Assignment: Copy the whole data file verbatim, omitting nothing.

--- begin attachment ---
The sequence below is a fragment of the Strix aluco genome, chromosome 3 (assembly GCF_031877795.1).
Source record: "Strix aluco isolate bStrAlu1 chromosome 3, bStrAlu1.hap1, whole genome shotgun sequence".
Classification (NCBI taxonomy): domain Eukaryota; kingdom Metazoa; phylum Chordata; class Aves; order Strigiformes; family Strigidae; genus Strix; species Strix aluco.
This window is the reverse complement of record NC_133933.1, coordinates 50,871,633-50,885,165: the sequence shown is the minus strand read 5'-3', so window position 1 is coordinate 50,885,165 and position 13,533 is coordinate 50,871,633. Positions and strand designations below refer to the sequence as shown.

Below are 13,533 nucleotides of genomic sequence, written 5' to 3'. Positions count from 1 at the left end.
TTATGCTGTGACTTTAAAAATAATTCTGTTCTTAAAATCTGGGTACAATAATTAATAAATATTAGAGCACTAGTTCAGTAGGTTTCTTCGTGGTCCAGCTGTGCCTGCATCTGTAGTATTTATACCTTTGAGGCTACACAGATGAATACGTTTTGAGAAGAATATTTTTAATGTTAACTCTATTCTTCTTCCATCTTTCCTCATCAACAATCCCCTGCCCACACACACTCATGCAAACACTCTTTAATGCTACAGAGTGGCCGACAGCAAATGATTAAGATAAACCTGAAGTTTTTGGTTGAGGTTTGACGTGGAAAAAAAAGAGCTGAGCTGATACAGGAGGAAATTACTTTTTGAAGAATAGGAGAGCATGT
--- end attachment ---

The sequence below is a fragment of the Strix aluco genome, chromosome 3 (assembly GCF_031877795.1).
Source record: "Strix aluco isolate bStrAlu1 chromosome 3, bStrAlu1.hap1, whole genome shotgun sequence".
Classification (NCBI taxonomy): domain Eukaryota; kingdom Metazoa; phylum Chordata; class Aves; order Strigiformes; family Strigidae; genus Strix; species Strix aluco.
This window is the reverse complement of record NC_133933.1, coordinates 50,871,633-50,885,165: the sequence shown is the minus strand read 5'-3', so window position 1 is coordinate 50,885,165 and position 13,533 is coordinate 50,871,633. Positions and strand designations below refer to the sequence as shown.

Below are 13,533 nucleotides of genomic sequence, written 5' to 3'. Positions count from 1 at the left end.
TTATGCTGTGACTTTAAAAATAATTCTGTTCTTAAAATCTGGGTACAATAATTAATAAATATTAGAGCACTAGTTCAGTAGGTTTCTTCGTGGTCCAGCTGTGCCTGCATCTGTAGTATTTATACCTTTGAGGCTACACAGATGAATACGTTTTGAGAAGAATATTTTTAATGTTAACTCTATTCTTCTTCCATCTTTCCTCATCAACAATCCCCTGCCCACACACACTCATGCAAACACTCTTTAATGCTACAGAGTGGCCGACAGCAAATGATTAAGATAAACCTGAAGTTTTTGGTTGAGGTTTGACGTGGAAAAAAAAGAGCTGAGCTGATACAGGAGGAAATTACTTTTTGAAGAATAGGAGAGCATGT